I felt guilty about it. Because, you know, I quit that lucrative teaching gig to do this writing thing.
Yes, I had other reasons for leaving a profession that was rapidly heading in a direction I didn’t want to go. That doesn’t take the feeling of pressure off.
WHAT I NEEDED TO DO ON SUNDAY:
- Figure out where I’m supposed to go next in the 1st draft of my WIP
- Do the background reading I need for two potential projects and take notes
- Write my blogs for the week
- Research pricing for school visits and start putting together promotional information
- Research a list of people to contact for school visits
- Stop freaking out and thinking I will never again have another good idea or finish another book
WHAT I DID INSTEAD:
- Read a book in my hammock
As a teacher, I often worked past school hours. I had lesson planning to do, papers to correct, grades to enter online. But I limited the time I spent on schoolwork at home. I hardly ever checked my work email from home. I portioned out what I brought home to grade, and lots of times I never even took it out of my bag — carried it back to school uncorrected — and never felt guilty. Teaching was my job, not my life.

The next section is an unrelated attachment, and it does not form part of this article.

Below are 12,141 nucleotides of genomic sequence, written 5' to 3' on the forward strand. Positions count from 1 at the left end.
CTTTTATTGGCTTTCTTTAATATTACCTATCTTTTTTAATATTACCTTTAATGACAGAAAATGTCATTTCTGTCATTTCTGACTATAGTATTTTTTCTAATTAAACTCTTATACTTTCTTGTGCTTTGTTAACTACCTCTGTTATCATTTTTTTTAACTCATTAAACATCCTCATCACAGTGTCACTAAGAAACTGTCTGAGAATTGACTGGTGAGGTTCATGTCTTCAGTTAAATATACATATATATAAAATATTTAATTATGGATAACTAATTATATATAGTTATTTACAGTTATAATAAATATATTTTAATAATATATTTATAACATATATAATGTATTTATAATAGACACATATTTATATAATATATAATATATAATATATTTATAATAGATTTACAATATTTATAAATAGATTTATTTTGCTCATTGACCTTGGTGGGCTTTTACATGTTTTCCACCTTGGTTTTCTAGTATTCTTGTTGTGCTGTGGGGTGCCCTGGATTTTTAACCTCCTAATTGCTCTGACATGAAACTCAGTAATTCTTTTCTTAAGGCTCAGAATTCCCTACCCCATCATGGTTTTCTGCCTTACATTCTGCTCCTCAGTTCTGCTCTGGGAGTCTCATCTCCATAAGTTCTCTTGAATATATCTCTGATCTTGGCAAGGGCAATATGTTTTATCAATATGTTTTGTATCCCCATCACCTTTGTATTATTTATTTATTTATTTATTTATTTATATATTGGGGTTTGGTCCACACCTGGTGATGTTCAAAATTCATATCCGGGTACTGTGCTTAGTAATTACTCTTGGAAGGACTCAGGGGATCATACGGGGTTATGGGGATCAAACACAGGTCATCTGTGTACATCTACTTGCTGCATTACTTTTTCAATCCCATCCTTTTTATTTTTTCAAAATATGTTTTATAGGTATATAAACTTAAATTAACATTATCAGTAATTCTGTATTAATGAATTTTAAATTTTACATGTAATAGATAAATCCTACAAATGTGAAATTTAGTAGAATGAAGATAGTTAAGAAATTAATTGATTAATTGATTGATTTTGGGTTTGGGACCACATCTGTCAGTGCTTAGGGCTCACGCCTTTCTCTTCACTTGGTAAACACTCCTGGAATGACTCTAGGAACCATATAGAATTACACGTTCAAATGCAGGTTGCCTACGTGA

But writing — I did that in all the spare moments of my day. Those evenings when I didn’t grade the papers I brought home, I was probably writing instead. I squeezed writing in every second I could. I had no choice.
So how do I wrap my mind around the idea that writing is my job now — and that it should get a portion of my day, but not all of it? I don’t have to squeeze it in anymore, and so I shouldn’t work on it every second I’m not doing something else.
Do I establish “office hours” for writing? How do I accommodate my penchant for blogging over coffee in the morning, but writing first drafts late at night? Is it not the time of day, but the number of hours that count?
Do I tally up the hours I spend working this new job and when I reach my limit, close the computer and say, “No more today?”